“I knew I was never going to be able to walk on water, or raise the dead, but this is the next best thing,” says Tommy Windchuff, one of Britain’s top messiah impersonators. “When I step out there and hear the audience screaming with adulation, just for a moment, I reckon I know how Jesus must have felt at the Sermon on the Mount.” For the past three years Windchuff has been earning a living from making personal appearances in the guise of the Son of God. “It’s no different from tribute bands and Elvis impersonators,” he opines, as he prepares to bungee jump from a church tower to mark the opening of a fund-raising event. “When the original isn’t available, we’re the next best thing.” According to the twenty-six year old former shop assistant from Worcester, there is a surprising level of demand for his services. “It ranges from small stuff, like opening church fetes, marriage blessings and christenings, to really major stuff, like being the opening act at the Church of England’s General Synod,” he explains, buckling up his safety harness. “Mind you, it isn’t just religious stuff. I get hired for quite a bit of secular stuff, like club appearances, hen parties and opening shopping malls – apparently people feel more reassured about buying stuff there if it’s been endorsed by the messiah.” However, Windchuff draws the line at actually endorsing individual products whilst in character as Jesus. “I think we tribute messiahs have a responsibility not to do anything the real thing wouldn’t have done,” he says. “I just don’t think that Christ would have been happy advertising ‘Miracle Wipe’ toilet paper, for instance, a campaign I turned down last month. Even if a toilet paper that guarantees no skid marks does seem miraculous.” Nevertheless, some of the gigs that Windchuff has accepted have proven controversial. “I suppose I was a little naïve – the fact that the venue was in Brighton should have warned me,” he sighs, recalling the storm which erupted after he presided over a same sex civil ceremony. “But hey, Jesus loves everybody, doesn’t he? I’m sure that if they’d had gay weddings in Galilee, he would have blessed them, without necessarily implying moral approval, obviously.” Windchuff has also drawn criticism for some of the stunts he has performed during his personal appearances, with some religious commentators describing them as ‘undignified’ and ‘disrespectful’. “Look, it’s what the punters want. I mean, if I was an Elvis impersonator, say, I couldn’t very well make a public appearance without performing one of the King’s numbers, could I? It’s expected,” He says, peering over the tower’s parapet at the drop below. “So people expect ‘Jesus’ to do something miraculous, or, at the very least, death defying – like this bungee jump, for instance.”

Amongst Windchuff’s most celebrated stunts as Jesus have included water skiing on a reservoir, whilst throwing loaves and fishes to homeless people standing on the shore, as part of a ‘Feeding the Five Thousand’ event in Norfolk. “They wanted something really special to help get publicity, and that was the closest I could get to actually walking on water,” he says, fastening the chinstrap on his safety helmet. “Of course, it was really difficult to top that, but I felt I had to when I was booked to appear at the Good Friday procession and Passion play in Bracknell this Easter.” Windchuff’s consequent motorcycle jump over ten buses, whilst strapped to a crucifix, is still regarded with awe by those who witnessed it. “Because my arms were tied to the cross, I had to steer the bike using ropes tied to the handlebars, the other ends held between my teeth. It was bloody hairy,” he laughs. “I nearly didn’t make it – I clipped the side of the last bus as I came down and the bike flipped over as I came down the landing ramp.” Windchuff suffered a broken leg and several cracked ribs in the crash, but insisted on completing the engagement before seeking hospital treatment. “You can’t let the punters see Jesus getting injured, can you? It would destroy the illusion, wouldn’t it?” he reasons. “Anyway, it could have been worse, I could have been killed. So I suppose you could say it was a miracle, after all.” However, Windchuff’s career as a tribute messiah was nearly derailed after an appearance at a Christian rock festival resulted in lurid newspaper stories detailing sex, drink and drug parties. “It was a wild engagement – I opened the festival singing a duet with Sir Cliff Richard, for God’s sake – and things just got a bit out of hand,” he says. “But really, it was nowhere near as bad as the press made it out to be. Those Christian rock chicks were all on a virginity covenant and the booze was nothing stronger than communion wine.” Windchuff concedes that his attempts to defend himself at the time against the allegations didn’t help, with his claims that the alcohol he was photographed drinking had been water when had picked it up, being widely ridiculed. “That was pretty stupid,” he says. “But I really wasn’t fondling those groupies’ breasts in a sexual way. They were asking me to put my hands o them, as if I was healing them. It’s like those chicks who get celebrities to autograph their knockers – just a bit of innocent fun!”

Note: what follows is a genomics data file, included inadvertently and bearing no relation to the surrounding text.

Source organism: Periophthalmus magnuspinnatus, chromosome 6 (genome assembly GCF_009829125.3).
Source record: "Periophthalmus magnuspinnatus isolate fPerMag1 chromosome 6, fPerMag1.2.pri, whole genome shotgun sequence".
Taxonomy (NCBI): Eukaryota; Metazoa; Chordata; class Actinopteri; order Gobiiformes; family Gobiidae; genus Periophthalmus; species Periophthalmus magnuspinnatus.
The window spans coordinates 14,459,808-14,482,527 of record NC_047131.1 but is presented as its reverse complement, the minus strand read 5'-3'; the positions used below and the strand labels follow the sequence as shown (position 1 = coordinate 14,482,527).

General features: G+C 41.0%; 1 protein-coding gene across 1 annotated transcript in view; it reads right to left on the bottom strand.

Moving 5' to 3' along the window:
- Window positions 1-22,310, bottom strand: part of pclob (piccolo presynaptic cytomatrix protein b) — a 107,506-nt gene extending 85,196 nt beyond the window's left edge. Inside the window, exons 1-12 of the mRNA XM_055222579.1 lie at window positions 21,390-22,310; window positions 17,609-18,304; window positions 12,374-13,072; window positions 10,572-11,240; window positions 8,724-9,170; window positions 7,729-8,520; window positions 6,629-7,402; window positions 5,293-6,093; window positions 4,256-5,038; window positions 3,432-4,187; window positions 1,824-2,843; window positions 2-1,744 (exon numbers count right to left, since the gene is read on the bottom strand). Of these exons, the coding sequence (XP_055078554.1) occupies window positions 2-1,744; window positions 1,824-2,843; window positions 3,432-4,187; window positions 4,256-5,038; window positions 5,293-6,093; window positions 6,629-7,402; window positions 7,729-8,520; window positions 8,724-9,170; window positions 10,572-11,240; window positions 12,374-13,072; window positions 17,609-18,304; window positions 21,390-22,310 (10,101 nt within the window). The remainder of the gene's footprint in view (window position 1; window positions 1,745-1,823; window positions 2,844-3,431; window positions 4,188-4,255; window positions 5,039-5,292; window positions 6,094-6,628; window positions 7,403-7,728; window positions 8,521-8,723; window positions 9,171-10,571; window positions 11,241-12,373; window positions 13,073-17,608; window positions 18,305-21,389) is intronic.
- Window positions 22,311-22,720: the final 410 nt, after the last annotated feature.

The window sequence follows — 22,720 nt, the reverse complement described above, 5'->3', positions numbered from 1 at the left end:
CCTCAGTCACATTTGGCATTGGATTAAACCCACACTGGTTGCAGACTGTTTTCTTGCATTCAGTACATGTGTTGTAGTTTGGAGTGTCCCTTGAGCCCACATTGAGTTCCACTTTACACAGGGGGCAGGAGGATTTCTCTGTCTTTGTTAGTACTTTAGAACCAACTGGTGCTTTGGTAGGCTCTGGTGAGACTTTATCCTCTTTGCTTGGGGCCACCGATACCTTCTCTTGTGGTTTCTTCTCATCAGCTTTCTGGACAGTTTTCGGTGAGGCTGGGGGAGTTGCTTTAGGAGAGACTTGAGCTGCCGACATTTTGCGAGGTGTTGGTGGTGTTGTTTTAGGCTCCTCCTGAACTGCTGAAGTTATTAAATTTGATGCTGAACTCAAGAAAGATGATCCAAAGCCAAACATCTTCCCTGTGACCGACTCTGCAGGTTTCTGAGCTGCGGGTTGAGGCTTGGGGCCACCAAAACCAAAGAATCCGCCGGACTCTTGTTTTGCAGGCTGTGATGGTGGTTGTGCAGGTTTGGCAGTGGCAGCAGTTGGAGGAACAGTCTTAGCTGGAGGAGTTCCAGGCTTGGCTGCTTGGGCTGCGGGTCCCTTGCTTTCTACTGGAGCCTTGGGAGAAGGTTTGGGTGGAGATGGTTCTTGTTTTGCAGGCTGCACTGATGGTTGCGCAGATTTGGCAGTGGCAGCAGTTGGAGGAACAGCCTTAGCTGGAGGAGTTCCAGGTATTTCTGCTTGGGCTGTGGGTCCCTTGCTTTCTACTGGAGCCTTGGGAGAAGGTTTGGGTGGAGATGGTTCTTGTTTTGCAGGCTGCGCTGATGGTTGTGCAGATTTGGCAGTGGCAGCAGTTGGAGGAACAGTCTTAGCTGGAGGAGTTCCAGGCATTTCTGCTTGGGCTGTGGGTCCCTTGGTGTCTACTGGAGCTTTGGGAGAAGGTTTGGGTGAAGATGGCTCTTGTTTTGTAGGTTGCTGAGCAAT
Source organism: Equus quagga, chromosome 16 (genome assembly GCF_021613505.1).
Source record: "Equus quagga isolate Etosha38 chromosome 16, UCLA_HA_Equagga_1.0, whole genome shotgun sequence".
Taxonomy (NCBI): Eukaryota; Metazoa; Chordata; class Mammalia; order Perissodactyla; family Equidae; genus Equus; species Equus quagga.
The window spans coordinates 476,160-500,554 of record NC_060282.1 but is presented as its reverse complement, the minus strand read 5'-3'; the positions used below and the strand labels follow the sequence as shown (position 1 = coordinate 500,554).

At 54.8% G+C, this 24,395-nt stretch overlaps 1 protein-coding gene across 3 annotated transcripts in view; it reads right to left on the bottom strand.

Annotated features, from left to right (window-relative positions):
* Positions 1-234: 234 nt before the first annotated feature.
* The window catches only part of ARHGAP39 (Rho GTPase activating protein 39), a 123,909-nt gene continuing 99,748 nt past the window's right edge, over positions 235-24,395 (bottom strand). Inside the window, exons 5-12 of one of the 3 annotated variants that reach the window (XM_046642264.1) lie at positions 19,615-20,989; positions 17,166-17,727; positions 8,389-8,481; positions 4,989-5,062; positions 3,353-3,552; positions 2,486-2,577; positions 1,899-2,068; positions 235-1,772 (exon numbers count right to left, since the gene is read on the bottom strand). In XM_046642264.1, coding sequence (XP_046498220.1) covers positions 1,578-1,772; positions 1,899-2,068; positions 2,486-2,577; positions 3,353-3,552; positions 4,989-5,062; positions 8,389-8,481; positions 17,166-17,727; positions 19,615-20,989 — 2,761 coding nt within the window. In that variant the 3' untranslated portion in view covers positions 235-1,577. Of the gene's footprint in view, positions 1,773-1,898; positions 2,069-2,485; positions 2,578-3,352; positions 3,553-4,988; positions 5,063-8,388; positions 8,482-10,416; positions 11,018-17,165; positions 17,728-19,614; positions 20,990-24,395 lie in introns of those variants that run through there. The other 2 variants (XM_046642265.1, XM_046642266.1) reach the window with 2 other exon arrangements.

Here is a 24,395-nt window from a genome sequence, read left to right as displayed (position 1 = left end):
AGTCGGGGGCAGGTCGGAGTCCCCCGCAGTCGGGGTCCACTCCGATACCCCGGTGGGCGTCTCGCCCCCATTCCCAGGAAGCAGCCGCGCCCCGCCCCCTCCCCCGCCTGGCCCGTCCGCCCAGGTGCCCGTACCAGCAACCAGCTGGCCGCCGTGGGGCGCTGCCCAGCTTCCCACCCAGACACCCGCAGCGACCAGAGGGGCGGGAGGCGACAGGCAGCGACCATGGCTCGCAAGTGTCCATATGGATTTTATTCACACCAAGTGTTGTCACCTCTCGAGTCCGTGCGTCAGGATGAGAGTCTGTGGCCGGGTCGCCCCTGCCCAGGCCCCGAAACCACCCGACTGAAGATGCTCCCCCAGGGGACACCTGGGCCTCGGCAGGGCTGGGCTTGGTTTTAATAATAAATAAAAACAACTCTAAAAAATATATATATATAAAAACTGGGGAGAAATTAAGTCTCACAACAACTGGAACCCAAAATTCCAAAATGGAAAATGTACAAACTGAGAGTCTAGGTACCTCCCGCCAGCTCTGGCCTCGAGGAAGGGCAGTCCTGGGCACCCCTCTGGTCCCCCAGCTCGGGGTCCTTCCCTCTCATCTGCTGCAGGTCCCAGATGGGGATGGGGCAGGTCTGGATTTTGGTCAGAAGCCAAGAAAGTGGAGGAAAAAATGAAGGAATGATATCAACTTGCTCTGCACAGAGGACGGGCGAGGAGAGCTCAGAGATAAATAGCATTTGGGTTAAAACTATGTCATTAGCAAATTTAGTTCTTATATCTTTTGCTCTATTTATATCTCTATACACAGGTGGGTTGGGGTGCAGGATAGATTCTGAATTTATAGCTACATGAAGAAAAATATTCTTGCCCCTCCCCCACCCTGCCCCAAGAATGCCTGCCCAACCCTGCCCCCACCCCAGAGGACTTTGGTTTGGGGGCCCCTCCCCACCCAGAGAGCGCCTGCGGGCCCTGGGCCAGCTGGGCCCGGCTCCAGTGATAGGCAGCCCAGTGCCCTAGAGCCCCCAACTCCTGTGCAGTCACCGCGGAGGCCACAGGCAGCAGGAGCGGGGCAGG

Windchuff maintains that his act truly is a tribute to, rather than a parody of, Our Saviour, claiming that he is motivated by his love and admiration for his subject. “I suppose being Jesus has always been a bit of an obsession with me,” he muses. “I started young – I was the baby Jesus in my older sister’s nativity play when I was only six months old. When I was a kid I used to watch every Jesus film and TV series I could – King of Kings, The Greatest Story Ever Told, Jesus of Nazareth – he just became my idol. I mean, he’s just so cool! All those miracles! Standing up to the Pharisees and the Romans! Then dying and coming back to life! He was like a superhero!” Relatives recall how the pre-pubescent Windchuff would dress as his idol, complete with a ‘beard’ applied with permanent marker, loin cloth and sandals. “He was always wandering around the neighbourhood, doing good deeds, offering to heal people, that sort of thing,” recollects his Auntie Edna. “It was all quite harmless. Although there was that unpleasantness when he tried to cure Mrs Guffwell’s piles. He could at least have warmed his finger before he did that. Still, we all thought it was a phase he’d grow out of eventually.” However, as soon as he was old enough to grow his own beard, Windchuff began his career as a Jesus impersonator in earnest, securing the lead in a sixth form production of Jesus Christ, Superstar. “I was eventually spotted by this agency, which specialises in providing celebrity lookalikes for events,” he explains, stepping up to the edge of the tower, in preparation for his bungee jump. “I haven’t looked back since.” In the wake of Windchuff’s success, tribute messiahs have proliferated, although he doesn’t feel threatened by their presence. “They’re not really direct competitors,” he points out. “I play Jesus pretty straight, but most of them go for the novelty approach: there’s one who does Jesus as a stand up comedian, for instance. Then there’s ‘Christ the King’, he does his tribute in the style of Elvis, complete with quiff and guitar!” With that, Windchuff is given the signal to jump and is gone, disappearing over the edge of the tower, to the ecstatic cheers of the watching congregation. Just another day in the life of a tribute messiah.